Canada stands on sturdy ground. The net worth of Canadians now exceeds that of Americans, its poverty rate is lower, labour market stronger and financial system more stable.
Its history is rooted in equal opportunity for all – something that long set Canada apart from other nations. Yet early signs of erosion are emerging that warrant attention.
The gulf between the rich and the rest is widening, with sluggish wage growth for many in the lower half of the income distribution. Mobility, or the ability to climb the economic ladder, is also becoming more limited.
Globalization and technological change have disrupted economies everywhere, resulting in both winners and losers and making the need to mitigate their effect more pressing. As Kevin Lynch, former clerk of the Privy Council, notes, this is not a time for complacency. Nor should this be a partisan discussion: strengthening the social fabric of the country is better for everyone.
Mending some of the fault lines won't be easy. Just as the drivers of inequality are complex and varied, so too are ways to reduce it. There's no single, easy solution. But there are plenty of good ideas, ones that deserve debate and consideration, that could bolster the Canadian dream: that everyone, regardless of where they start, has equal access to opportunity and can aspire for a better life.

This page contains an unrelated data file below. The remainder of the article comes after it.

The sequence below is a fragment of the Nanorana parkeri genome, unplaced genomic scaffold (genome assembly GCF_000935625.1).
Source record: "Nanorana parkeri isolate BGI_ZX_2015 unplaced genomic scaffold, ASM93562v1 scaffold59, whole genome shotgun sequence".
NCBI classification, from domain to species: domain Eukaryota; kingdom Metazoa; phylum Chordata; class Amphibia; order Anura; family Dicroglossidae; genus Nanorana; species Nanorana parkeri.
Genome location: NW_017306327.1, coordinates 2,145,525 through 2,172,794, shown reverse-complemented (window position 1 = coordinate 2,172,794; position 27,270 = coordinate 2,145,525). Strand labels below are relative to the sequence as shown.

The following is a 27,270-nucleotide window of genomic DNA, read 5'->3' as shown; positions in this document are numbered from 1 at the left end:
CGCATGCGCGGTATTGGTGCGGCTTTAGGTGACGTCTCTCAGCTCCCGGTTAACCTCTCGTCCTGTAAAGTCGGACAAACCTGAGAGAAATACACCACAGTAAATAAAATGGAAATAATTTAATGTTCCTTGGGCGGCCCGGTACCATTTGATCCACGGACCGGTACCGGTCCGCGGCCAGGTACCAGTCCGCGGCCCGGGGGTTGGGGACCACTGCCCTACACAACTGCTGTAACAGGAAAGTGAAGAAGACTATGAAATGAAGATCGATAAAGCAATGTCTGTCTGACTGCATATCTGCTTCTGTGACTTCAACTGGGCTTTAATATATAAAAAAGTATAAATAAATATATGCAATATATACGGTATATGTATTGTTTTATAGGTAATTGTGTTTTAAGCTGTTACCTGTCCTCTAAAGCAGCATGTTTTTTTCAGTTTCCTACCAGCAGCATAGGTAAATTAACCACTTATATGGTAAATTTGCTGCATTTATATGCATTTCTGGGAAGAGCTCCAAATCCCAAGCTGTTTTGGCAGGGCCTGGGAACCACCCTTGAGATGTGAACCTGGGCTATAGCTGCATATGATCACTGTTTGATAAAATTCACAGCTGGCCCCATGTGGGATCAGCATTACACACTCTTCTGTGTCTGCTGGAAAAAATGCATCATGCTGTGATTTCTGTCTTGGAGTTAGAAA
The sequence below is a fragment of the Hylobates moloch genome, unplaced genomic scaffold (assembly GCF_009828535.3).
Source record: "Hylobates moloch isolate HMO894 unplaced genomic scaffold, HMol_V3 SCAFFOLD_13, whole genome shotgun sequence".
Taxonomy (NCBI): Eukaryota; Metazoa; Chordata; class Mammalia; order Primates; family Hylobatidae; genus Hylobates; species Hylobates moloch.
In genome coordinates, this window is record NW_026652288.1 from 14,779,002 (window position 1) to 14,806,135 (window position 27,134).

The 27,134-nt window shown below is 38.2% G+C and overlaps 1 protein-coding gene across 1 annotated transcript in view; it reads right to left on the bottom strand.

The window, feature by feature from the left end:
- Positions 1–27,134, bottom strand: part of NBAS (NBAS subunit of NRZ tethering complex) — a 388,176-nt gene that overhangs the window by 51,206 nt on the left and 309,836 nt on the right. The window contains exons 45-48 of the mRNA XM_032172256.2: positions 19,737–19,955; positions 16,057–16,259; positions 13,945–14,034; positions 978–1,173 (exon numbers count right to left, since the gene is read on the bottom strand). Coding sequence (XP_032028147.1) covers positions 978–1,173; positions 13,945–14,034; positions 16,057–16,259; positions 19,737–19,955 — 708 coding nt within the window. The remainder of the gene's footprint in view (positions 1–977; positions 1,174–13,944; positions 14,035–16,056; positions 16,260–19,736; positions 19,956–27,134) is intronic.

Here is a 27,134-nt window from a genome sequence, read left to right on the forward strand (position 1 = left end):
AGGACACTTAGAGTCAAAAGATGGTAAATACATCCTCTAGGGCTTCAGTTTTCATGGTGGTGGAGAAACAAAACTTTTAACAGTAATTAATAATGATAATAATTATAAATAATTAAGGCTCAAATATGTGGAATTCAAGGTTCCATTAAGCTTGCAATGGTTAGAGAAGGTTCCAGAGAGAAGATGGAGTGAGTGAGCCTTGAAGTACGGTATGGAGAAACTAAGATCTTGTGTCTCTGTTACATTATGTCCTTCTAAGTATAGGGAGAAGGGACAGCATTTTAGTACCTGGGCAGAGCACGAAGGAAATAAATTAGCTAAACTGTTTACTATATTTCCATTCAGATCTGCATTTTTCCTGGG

The populist answer is a seemingly simple one: hike taxes on the rich. After all, they have benefited most from shifts in the economy in recent decades. Polls show popular support for it. Provinces such as Ontario and Nova Scotia are doing just that. And it sends a signal that fairness ought to be a policy priority.
But it's not the magic bullet. As Kevin Milligan at the University of British Columbia and others have argued, in many cases the rich respond to tax hikes by simply hiring better financial advisers. It also wouldn't generate sufficient revenue to put substantial investment in other areas. Another approach is to crack down on tax cheats and close loopholes – something the federal government has vowed to do. The effort is becoming a global one, with G20 leaders vowing to crack down on multinationals and individual taxpayers who are avoiding the tax man.
For Canada, a reasonable place to start is to have better data pinpointing what the trends are in the first place. The latest statistics on wealth inequality – showing the richest 20 per cent of families control 70 per cent of the country's wealth – comes from 2005, well before the recession. Taxfiler data is three years old. And the richest source of who's poor, who's rich and the gap between –the mandatory long-form census – has been cancelled. The new national household survey is a poor replacement. Wiser decisions could be made with better and more timely data.
The Globe compiled a list of dozen ideas from experts across the country, from hiking minimum wage (a move recently endorsed by the Ontario Chamber of Commerce) to bolstering affordable, high-quality early childhood education (see this newspaper's Daycare Project). Other options included studying Sweden's tax structure, bolstering labour standards and introducing guaranteed incomes for Canadians below the poverty line.
Policies could be targeted to those groups at most risk of falling behind – the Aboriginal population, young people, displaced workers and recent immigrants. Or broad efforts could bolster the bottom half of income earners. In the end, we settled on four to kick-start the conversation. Read them below – and vote on which you prefer.